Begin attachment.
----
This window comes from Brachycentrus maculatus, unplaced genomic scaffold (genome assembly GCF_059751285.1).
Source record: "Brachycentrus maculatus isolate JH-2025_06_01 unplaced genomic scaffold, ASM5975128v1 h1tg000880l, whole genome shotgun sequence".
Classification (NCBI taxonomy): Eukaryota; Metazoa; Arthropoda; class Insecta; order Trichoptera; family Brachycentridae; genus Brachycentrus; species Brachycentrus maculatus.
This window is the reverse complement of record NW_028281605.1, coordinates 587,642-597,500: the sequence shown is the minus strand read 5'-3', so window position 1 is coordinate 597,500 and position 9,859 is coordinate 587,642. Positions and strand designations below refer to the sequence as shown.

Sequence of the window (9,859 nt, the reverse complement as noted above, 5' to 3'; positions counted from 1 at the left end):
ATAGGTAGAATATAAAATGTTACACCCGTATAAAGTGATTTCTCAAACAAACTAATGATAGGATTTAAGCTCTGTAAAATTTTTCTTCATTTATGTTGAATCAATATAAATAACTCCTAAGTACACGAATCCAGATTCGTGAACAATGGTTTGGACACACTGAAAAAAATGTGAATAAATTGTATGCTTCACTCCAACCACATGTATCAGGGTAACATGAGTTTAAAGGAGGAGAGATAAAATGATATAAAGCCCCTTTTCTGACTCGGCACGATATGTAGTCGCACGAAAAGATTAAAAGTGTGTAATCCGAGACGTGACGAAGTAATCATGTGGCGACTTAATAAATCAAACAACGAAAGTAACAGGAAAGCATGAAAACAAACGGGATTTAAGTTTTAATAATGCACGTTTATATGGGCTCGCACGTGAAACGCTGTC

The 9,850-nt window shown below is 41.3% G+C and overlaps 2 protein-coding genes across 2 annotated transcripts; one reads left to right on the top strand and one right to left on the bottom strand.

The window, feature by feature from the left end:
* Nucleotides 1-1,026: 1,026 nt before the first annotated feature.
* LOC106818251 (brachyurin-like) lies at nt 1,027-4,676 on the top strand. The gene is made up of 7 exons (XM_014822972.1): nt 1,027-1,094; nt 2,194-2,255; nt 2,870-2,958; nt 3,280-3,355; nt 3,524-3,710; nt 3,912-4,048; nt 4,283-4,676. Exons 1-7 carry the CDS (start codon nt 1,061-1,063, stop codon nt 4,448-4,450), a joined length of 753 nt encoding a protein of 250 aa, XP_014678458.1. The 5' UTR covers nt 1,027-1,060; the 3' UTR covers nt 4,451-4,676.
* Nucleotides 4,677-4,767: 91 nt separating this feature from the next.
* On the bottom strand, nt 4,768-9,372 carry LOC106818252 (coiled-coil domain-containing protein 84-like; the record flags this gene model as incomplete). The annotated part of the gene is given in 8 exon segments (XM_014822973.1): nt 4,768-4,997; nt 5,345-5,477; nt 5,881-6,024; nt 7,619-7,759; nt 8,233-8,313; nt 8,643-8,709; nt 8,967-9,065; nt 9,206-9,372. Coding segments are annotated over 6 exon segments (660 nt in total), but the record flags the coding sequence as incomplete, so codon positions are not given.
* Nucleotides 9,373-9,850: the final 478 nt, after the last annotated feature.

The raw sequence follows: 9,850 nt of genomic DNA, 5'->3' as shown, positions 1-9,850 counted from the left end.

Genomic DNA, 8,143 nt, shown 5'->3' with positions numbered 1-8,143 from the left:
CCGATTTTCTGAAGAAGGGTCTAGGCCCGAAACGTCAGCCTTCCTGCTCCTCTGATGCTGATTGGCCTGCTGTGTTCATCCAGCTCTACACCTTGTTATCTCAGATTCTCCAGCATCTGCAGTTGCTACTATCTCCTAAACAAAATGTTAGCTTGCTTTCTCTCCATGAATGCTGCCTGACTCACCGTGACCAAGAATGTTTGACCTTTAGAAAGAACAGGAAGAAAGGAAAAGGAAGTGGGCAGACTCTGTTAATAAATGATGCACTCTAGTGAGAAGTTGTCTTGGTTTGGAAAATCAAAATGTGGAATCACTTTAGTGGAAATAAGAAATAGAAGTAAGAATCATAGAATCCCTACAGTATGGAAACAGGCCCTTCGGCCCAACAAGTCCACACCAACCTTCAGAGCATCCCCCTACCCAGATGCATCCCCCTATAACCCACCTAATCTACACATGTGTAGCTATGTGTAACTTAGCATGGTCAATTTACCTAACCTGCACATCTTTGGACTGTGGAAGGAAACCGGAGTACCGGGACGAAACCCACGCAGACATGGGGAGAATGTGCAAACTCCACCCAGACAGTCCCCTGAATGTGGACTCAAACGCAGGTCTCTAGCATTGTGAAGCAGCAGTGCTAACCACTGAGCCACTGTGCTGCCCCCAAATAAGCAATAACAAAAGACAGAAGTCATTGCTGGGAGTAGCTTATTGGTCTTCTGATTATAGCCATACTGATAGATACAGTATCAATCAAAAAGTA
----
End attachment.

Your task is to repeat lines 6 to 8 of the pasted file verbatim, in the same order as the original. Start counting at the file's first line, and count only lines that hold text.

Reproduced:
ATAGGTAGAATATAAAATGTTACACCCGTATAAAGTGATTTCTCAAACAAACTAATGATAGGATTTAAGCTCTGTAAAATTTTTCTTCATTTATGTTGAATCAATATAAATAACTCCTAAGTACACGAATCCAGATTCGTGAACAATGGTTTGGACACACTGAAAAAAATGTGAATAAATTGTATGCTTCACTCCAACCACATGTATCAGGGTAACATGAGTTTAAAGGAGGAGAGATAAAATGATATAAAGCCCCTTTTCTGACTCGGCACGATATGTAGTCGCACGAAAAGATTAAAAGTGTGTAATCCGAGACGTGACGAAGTAATCATGTGGCGACTTAATAAATCAAACAACGAAAGTAACAGGAAAGCATGAAAACAAACGGGATTTAAGTTTTAATAATGCACGTTTATATGGGCTCGCACGTGAAACGCTGTC

The 9,850-nt window shown below is 41.3% G+C and overlaps 2 protein-coding genes across 2 annotated transcripts; one reads left to right on the top strand and one right to left on the bottom strand.

The window, feature by feature from the left end: